It's a tad difficult to summarize today's Sprint Cup race at Auto Club Speedway. There were so many different elements in the hot mess that singling anything out is challenging. That said, one overriding observation must be made:
Goodyear, you've got some 'splainin' to do.
Apparently no one within Akron's city limits has heard of, let alone understands, the difference between tire wear
and tire load
. In racing, you want tire wear. You want the tires soft enough so they do wear, as this means the tires, at least at the beginning of a run, have grip. This is a good thing. Otherwise, you have the scenario of tires lasting forever and races seemingly lasting the same length due to everyone being unable to do anything vaguely resembling passing one another because they're sliding sideways when they'd much rather be skedaddling straight ahead. Why? The tire is too hard.
Tire load, however, is a whole 'nuther story. In the wonderful and sometimes wacky world of auto racing, you expect a tire to be capable of handing its prescribed load; i.e., the amount of weight and stress to which it will be subjected during a race. Fair enough, methinks.
Now, bear in mind that the only unknown in NASCAR is how anyone directly involved with the sport cannot know everything on the mechanical side of things that goes into the sport. Everything on the car is tested, measured, examined, analyzed and recorded. Everything
Now, along with everyone else Goodyear knows the differences between this year's car and last year's car. They know the cars are faster. They know the cars are carrying more downforce. They know teams can be, therefore will be, using far more aggressive setups. They know every track's characteristics. Therefore, it stands to reason Goodyear would take a good look at what tires it brings to each race and beef them up accordingly, ¿no te parece?
Naah. Let's bring the exact same tire we used last year! BRILLIANT! What could possibly go wrong?
As all witnessed, no matter how Goodyear and/or NASCAR and/or even some drivers alibied, plenty. Races should be decided on the basis of driving ability, strategy, best use of equipment, car building ability... you know, stuff like that. Yes, it's racing and weird things happen. You are going to get oddball parts failures and such. But when car after car after car after car after car suffers the exact same tire failure, spare us the inanity of insisting it's all the car setup and/or track's fault.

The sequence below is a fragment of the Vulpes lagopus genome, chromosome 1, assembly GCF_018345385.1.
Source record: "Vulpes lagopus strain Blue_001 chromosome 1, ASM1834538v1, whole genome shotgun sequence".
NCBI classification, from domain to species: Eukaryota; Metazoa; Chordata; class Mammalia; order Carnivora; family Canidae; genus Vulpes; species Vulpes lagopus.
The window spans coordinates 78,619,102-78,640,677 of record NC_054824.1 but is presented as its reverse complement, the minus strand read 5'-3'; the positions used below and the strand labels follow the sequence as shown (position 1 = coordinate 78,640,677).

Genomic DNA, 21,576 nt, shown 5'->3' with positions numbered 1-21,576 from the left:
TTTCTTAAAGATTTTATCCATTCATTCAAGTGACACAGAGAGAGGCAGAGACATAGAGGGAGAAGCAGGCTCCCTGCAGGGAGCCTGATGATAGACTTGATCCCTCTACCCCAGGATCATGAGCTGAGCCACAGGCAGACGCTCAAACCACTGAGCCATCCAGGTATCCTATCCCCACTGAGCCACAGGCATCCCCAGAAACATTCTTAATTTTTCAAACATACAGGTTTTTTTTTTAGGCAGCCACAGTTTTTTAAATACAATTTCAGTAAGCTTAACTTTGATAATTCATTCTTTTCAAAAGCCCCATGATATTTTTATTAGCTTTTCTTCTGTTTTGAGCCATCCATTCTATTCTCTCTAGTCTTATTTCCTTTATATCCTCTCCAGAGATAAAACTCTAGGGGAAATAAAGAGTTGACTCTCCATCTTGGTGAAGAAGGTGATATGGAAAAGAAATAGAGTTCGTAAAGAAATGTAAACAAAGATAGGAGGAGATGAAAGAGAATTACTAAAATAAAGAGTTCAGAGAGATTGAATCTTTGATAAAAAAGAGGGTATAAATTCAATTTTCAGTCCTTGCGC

It is not the teams or any track's responsibility to build a tire that can go more than twenty laps before turning into shredded wheat. It is Goodyear's responsibility to build a tire that meets the needs dictated by this year's car and the tracks as they are. Period. Failure to do so rests entirely on them. Period.
As to the race itself, while it didn't quite have the fun factor that permeated the Nationwide race, it had its moments. Certainly before his turn on the Goodyear glopout ride Jimmie Johnson was smoking the field, but there were very few moments when someone wasn't racing someone else (or several someone else's) for position. The green-white-I'd like to thank my sponsor was a scramble and a half, with Kyle Busch managing to seize order out of chaos that amply demonstrated the drivers collective skill in going helter skelter without everyone hitting everyone else. All in all, it could have been a really good show. But, thanks to Goodyear, the race became almost an afterthought. Nice going, gang.
On to the nuclear hot dog... er, Martinsville.
PS: Speaking of things that come from Akron...